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Circle of friends.

A teenager's Circle of Friends helps make her middle school inclusion transition easier and more rewarding.

"Why is it important for your family to have Amy in an inclusion program in her neighborhood school?" This question brought forth a flood of thoughts, memories and emotions.

As parents of two teenage daughters, Annie, 15, and Amy, 13, we can see their adulthood on the horizon. Both of them need specific training and teaching to be successful in today's world. Annie attends the local high school, where she has the abilities to find her niche in life and achieve her goals in the regular education classes. Amy has a severe communication disorder and has always needed special help.

In our community's segregated school for children with disabilities, Amy was vegetating. There were no peer role models. Expectations of the students were minimal. The student/teacher ratio was high; individual attention was not adequately provided. In that environment, we could see Amy growing physically but not maturing emotionally, academically or socially. We knew she could do much more if she were given the right opportunity.

We have always treated Amy the same way we treat Annie, giving both of them responsibilities with expectations. As time slipped away, Amy became depressed, misunderstood and lost her desire to cooperate. At that low point in our lives, we learned about "inclusion."

Inclusion

Inclusion means meeting the needs of the student with disabilities through regular education classes, with the assistance of special education. After countless hours of educating ourselves, we shared our knowledge with the local special education administration. With much prayer and deliberation, we began Amy's inclusion process last fall.

With the consent and support of the middle school principal, Amy was enrolled in seventh-grade regular education classes, with one class devoted to special education. Each regular education teacher modified the lessons to help Amy be a part of the class. This has been an additional challenge for these teachers, but Amy now has eight different teachers creating environments that will prepare her for the future.

When she started middle school, everything was new and exciting to Amy. She loved it and felt like a champion. It was her first "real school." She quickly began to fit in with her peers.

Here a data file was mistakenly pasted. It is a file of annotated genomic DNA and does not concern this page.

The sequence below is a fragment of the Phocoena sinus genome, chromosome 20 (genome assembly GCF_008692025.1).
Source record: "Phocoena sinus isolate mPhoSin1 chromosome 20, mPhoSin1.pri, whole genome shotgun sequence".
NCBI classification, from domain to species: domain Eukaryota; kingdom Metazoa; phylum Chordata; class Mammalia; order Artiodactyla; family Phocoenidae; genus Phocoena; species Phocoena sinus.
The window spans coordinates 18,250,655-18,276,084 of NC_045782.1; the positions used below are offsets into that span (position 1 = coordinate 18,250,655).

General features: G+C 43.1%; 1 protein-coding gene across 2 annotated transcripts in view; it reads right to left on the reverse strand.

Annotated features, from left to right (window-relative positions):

Circle of Friends

Many young people came forth voluntarily to befriend Amy. Through these relationships a "Circle of Friends" was developed. Thirty-four girls and boys meet with Amy and her inclusion facilitator once a week to talk about Amy's needs, her likes and dislikes and ways to continue including her in their everyday activities. These classmates have provided Amy with the friendships she has needed and wanted her entire life. She finds comfort, peer role models, acceptance and help from caring friends.

The inclusion facilitator monitors Amy's activities. She often visits Amy's classrooms and meets with the regular education teachers to help them find alternatives to fit Amy's special needs.

Because of her communication disorder, Amy does have many special needs. To communicate she uses sign language and an electronic device called an "intro-talker" to enhance her limited ability to express herself verbally.

As parents, we are part of the educational team. We provide information about Amy's strengths, weaknesses and her way of life. We often program the intro-talker to fit her needs and help make critical decisions in her educational process.

If Amy should choose to do so, we would like her to get married or share an apartment with a friend someday. We want her to be able to work alongside her peers in the community and enjoy a full, healthy, happy life. To meet these goals she must be a part of our community's everyday life now. This will enable her to have a fulfilling and productive life later.

A New Beginning

Amy has had her challenges this first year of inclusion. She had come from a pampered, secluded school environment to the "real world." She has had much difficulty expressing herself, which is very frustrating for her. She is faced with occasional rude remarks and is having to overcome emotional immaturity.

But now, for the very first time, Amy can rely on her friends. They, in turn, have found self-worth and developed a deep sense of compassion and an appreciation of the simple, but important things in life.

Almost every day someone tells me of a heartwarming experience. kathy and Kin, two of Amy's Circle of Friends, invited our family to attend a Christmas program at their church. Kathy's mom was the sign interpreter for the program, which made Amy feel very comfortable. Amy was even invited to a birthday party at a friend's house this year. Because of experiences like these, Amy now talks more, walks better and wants to be like her teenage friends. All of this would not have been possible without the caring skill the inclusion facilitator provides each day, along with the willing creative ability of her regular education teachers.

Our family can see a brighter future on the horizon. We have peace of mind knowing we are on the right path with inclusion. It is not the path of least resistance -- it's a new beginning!
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Title Annotation:mainstreaming handicapped teenagers into regular education
Author:Boatwright, Nancy
Publication:The Exceptional Parent
Date:Feb 1, 1993
Words:860
Previous Article:Profound truths.
Next Article:Setting a precedent.
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